Amanda Armstrong schedules her life around the tides. For the past year and a half, she’s had to navigate rising waters that saturate the lawn of her red brick house in Norfolk, Virginia, and sometimes fill a puddle out front with crabs and fish.
“We call it our little aquarium,” Armstrong, 40, said from outside the home along the Lafayette River that she rents with her family, where wetlands plants have sprouted up from the frequent doses of salt water.
Climate change is beginning to take a toll on real estate in the coastal city, about 80 miles (130 kilometers) southeast of Richmond, as insurance costs soar and residents resort to putting their homes on stilts or opening up space underneath for the water to flow through. While most of the U.S. is in a housing rebound, prices in Norfolk fell 2.2 percent in October, according to the Virginia Beach-based Real Estate Information Network.
The city, which averages about a flood a month, is a harbinger of life in U.S. coastal communities. By 2045, within the lifetime of a 30-year mortgage, sea levels will rise about a foot along the Gulf of Mexico and the eastern shoreline, increasing tidal flooding in places including Atlantic City, New Jersey; Ocean City, Maryland; and Myrtle Beach, South Carolina, according to an October report by the Union of Concerned Scientists.
“Even with gradual sea-level rise, some elevations can undergo very fast change in vulnerability to flooding,” said Ben Strauss, vice president for sea level and climate impact at research organization Climate Central. “What’s happening in coastal Virginia is kind of a preview of what could happen much more widely.”
Higher sea levels combined with storm surge, in which high winds and low pressure carry sea water inland, will probably increase the average annual cost of coastal storms in the region by as much as $3.5 billion within the next 15 years, according to a June report from the Risky Business Project, an effort to highlight the economic costs of runaway climate change led by former Treasury Secretary Henry Paulson, hedge-fund manager Tom Steyer and Michael Bloomberg, the founder and majority owner of Bloomberg News parent Bloomberg LP.
With potential increases in the number of and intensity of hurricanes, the total annual price tag for coastal storms will increase to about $35 billion, the report showed.
In the Northeast, the effects are still being felt from Hurricane Sandy two years ago.
Sandy brought hurricane-force winds and pushed floodwaters over barrier islands and into seaside communities, destroying or damaging 305,000 homes in New York and 346,000 in New Jersey. It led to mortgage delinquencies in Long Island, New York, waterfront communities such as Mastic Beach and Shirley, where many owners abandoned properties because they couldn’t afford the repairs.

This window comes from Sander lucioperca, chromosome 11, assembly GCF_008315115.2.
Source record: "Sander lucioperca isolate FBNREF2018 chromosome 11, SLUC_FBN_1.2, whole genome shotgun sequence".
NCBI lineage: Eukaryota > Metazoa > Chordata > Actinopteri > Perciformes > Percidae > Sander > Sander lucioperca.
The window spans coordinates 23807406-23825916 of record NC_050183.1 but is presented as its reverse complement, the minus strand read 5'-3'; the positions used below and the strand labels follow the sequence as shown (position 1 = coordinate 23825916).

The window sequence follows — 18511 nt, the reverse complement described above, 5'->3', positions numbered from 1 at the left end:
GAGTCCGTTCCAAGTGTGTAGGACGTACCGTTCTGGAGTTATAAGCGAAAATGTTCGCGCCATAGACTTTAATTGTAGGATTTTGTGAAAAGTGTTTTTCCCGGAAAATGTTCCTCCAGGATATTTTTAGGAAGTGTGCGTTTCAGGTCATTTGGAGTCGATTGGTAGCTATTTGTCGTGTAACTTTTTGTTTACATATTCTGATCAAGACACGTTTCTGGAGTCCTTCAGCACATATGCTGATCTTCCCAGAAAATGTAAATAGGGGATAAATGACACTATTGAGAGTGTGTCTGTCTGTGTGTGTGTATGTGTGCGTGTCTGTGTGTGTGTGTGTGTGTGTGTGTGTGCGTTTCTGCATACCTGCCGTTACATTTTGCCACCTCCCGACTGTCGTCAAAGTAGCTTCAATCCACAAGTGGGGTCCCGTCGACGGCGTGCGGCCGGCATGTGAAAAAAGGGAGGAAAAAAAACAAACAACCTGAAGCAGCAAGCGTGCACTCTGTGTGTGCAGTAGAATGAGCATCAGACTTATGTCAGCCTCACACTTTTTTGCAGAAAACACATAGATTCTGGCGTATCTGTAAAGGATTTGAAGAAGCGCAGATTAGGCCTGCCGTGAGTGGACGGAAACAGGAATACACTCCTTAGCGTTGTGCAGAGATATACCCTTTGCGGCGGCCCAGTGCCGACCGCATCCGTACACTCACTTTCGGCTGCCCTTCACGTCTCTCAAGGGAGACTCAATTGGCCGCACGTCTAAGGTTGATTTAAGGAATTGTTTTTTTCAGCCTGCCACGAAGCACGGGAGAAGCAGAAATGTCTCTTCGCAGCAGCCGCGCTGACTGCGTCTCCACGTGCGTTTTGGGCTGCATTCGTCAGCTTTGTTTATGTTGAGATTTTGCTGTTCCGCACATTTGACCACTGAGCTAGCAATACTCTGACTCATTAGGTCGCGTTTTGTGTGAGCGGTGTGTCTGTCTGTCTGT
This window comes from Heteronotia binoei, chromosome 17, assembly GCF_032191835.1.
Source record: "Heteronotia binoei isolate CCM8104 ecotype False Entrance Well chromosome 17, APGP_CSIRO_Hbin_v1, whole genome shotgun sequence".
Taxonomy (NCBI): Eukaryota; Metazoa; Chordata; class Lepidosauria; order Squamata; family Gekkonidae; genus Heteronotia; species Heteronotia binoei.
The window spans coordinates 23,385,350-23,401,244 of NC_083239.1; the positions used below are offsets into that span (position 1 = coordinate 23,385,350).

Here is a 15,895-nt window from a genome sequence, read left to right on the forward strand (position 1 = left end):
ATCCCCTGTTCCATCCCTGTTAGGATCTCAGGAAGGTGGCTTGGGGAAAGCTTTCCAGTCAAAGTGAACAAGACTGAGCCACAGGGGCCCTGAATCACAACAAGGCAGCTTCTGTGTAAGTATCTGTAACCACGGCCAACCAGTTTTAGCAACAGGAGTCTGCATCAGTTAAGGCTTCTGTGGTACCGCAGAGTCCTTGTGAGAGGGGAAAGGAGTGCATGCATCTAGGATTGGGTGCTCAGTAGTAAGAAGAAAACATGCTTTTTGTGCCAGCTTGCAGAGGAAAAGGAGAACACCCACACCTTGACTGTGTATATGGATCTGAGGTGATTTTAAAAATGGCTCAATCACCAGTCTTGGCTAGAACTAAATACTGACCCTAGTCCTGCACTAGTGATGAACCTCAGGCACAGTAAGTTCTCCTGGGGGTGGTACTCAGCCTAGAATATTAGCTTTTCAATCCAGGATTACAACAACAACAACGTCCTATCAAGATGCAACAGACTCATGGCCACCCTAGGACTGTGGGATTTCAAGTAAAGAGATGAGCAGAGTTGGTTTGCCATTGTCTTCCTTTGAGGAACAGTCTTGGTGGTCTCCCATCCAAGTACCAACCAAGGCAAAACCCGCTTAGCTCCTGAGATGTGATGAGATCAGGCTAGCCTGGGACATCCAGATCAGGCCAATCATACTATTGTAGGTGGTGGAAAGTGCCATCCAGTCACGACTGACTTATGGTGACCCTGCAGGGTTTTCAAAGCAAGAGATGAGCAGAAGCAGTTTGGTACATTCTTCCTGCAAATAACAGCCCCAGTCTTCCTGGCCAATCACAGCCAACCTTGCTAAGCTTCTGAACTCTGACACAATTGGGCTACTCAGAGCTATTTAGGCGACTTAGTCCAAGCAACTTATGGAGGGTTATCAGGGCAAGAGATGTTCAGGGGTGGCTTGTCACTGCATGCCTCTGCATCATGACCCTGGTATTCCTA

“Things are not that much better,” said Ed Romaine, supervisor of neighboring town, Brookhaven, and its former commissioner of housing and community development. “Some people are getting some FEMA aid; some people have left their homes vacant.”
Home prices in Mastic Beach, a 30-minute drive west of the Southampton mansions on Long Island’s southern coast, have dropped more than 9 percent to $162,000 in October from the same month in 2011, before Sandy hit, according to Zillow Inc.
Along the Virginia coast, flooding has become such a part of everyday life that residents are responding by raising their properties about 10 feet (3 meters) off the ground, towering over neighbors in treehouses atop gray cinder block beds. It costs from $80 to $100 a square foot, and takes about two to four months to lift a home and complete the construction underneath, according to Jim Matyiko, who co-runs the Southeast division of Expert House Movers.
The structural moving company elevates one or two homes each week in the Virginia coastal area, Matyiko said. About 80 percent are lifted with aid from the Federal Emergency Management Agency.
Poquoson, a Virginia bedroom community of about 4,055 houses, this year got approval for its second hazard-mitigation grant from FEMA to help lift about 20 homes in the area, according to Kenneth Somerset, the city’s floodplain manager.
“We’ve had great success with citizens elevating their homes,” Somerset said, adding that many residents have done so with private funding. “The ones down low are in the minority now.”
Raised homes are more valuable and easier to sell, because flood insurance premiums are lower and buyers don’t have to factor in future flood mitigation costs, according to Somerset.
Poquoson prices in October were up almost 9 percent from a year earlier, Real Estate Information Network data showed.
While it keeps the interiors dry, some houses cost more to raise than they are worth, said Skip Stiles, executive director of Wetlands Watch, a Virginia nonprofit environmental group.
In Norfolk, where there is little land to develop, the city wants homes raised anyway to protect its property tax base, he said, standing in the Larchmont neighborhood, where a masonry crew last month was building a new foundation underneath a small brick house with white shutters. Two days later, with the help of winds from a Nor’easter, the street flooded, preventing construction workers from getting to the home.